Just when we thought we’ve heard it all about how there could be life on Mars, or at least microfossils that could have once been alien life-forms crawling all over the Red Planet millions of years ago, another theory has surfaced.
"You've got your work cut out if you're looking at ancient sedimentary rock for microfossils here on Earth—and even more so on Mars," said Craig Marshall, an associate professor of geology who recently led a study published in Astrobiology magazine.
Earth’s tectonic collisions and realignments have stressed and pressured its rocks for 3.5 billion years, and when those rocks get buried, their temperature only increases as they sink deeper. Biological compounds look anything but biological after that long. Most of them succumb to heat and pressure after so many millennia, leaving behind carbon residue that can be seen with Raman spectroscopy, which can reveal a specimen’s cellular composition. Except spectroscopy is only part of the answer.
Astrobiologists and paleontologists often make the mistake of assuming that the general look of life and a Raman signal of carbon means life, but the presence of carbon isn’t exclusive to things that are (or were) alive. High carbon levels are present in materials that come into being through other processes, such as the stuff that spews from hydrothermal vents at the bottom of the ocean, and may look like microfossils.
Marshall believes that whether or not something microscopic and fossilized was alive at some point needs to be determined with a method that could involve instruments already planned to be on board the Mars 2020 rover. The rover could gravitate toward areas in that arid red soil that may have been once hotbeds of life and use this kind of instrumentation to figure out if that area once swarmed with micro-creatures. Enter vanadium.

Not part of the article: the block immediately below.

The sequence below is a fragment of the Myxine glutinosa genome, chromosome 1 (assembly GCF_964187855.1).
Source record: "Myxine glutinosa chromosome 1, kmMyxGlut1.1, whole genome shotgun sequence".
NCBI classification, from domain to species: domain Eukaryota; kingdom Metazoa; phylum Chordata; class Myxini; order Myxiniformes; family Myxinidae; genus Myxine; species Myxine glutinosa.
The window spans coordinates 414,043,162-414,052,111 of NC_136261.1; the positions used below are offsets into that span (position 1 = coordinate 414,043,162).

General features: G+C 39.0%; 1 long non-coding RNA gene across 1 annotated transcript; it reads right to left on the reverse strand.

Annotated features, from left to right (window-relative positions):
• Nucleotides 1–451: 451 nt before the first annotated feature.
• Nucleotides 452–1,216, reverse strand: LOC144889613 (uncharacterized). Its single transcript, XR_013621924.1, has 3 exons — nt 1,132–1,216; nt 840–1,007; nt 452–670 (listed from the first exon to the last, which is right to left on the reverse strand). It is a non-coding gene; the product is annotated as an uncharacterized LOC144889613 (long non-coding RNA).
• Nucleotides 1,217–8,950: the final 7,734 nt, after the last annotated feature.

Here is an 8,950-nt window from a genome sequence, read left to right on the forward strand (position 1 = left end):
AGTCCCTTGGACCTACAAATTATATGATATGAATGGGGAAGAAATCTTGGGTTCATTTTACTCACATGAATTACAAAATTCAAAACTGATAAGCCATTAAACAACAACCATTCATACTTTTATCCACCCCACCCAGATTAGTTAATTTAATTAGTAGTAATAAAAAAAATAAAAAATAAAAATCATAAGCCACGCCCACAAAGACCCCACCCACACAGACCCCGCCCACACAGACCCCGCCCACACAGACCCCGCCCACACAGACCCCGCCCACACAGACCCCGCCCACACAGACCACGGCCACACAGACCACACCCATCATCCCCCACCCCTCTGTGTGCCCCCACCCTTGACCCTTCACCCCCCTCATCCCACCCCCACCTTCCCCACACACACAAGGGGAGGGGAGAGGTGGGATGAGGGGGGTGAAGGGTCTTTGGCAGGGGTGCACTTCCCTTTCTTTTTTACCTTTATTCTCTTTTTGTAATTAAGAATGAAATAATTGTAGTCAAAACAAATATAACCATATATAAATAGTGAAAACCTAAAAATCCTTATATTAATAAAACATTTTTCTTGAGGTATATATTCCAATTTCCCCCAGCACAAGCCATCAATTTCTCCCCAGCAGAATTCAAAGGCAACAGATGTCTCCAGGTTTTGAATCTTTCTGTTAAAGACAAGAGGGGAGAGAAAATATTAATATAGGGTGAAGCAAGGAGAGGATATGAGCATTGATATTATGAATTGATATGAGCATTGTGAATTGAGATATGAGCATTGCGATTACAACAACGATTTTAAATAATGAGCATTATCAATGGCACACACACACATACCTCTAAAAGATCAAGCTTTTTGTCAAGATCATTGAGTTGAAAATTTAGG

"We applied a new technique called X-ray fluorescence microscopy—it looks at elemental composition," said Marshall. "Vanadium … can substitute into biological compounds. If you can't unambiguously assign if something is biology or not with morphology and Raman spectroscopy in tandem—maybe we could look for a known biological element, like vanadium.”
Vanadium is found in compounds formed from biological sources, such as crude oil, black shale, and asphalt. So if Raman spectroscopy tells you it looks like a microfossil and looks carbonaceous, the vanadium in a chlorophyll molecule from some long-dead life-form (which would have been preserved by getting intertwined with carbonaceous material) could mean the difference between alien fossils and false alarms.
NASA may not yet be aware of Marshall’s work, which was successfully tested on an Earth microfossil, but the space agency may want to pay attention if it wants to prove Mars was once teeming with alien microbes.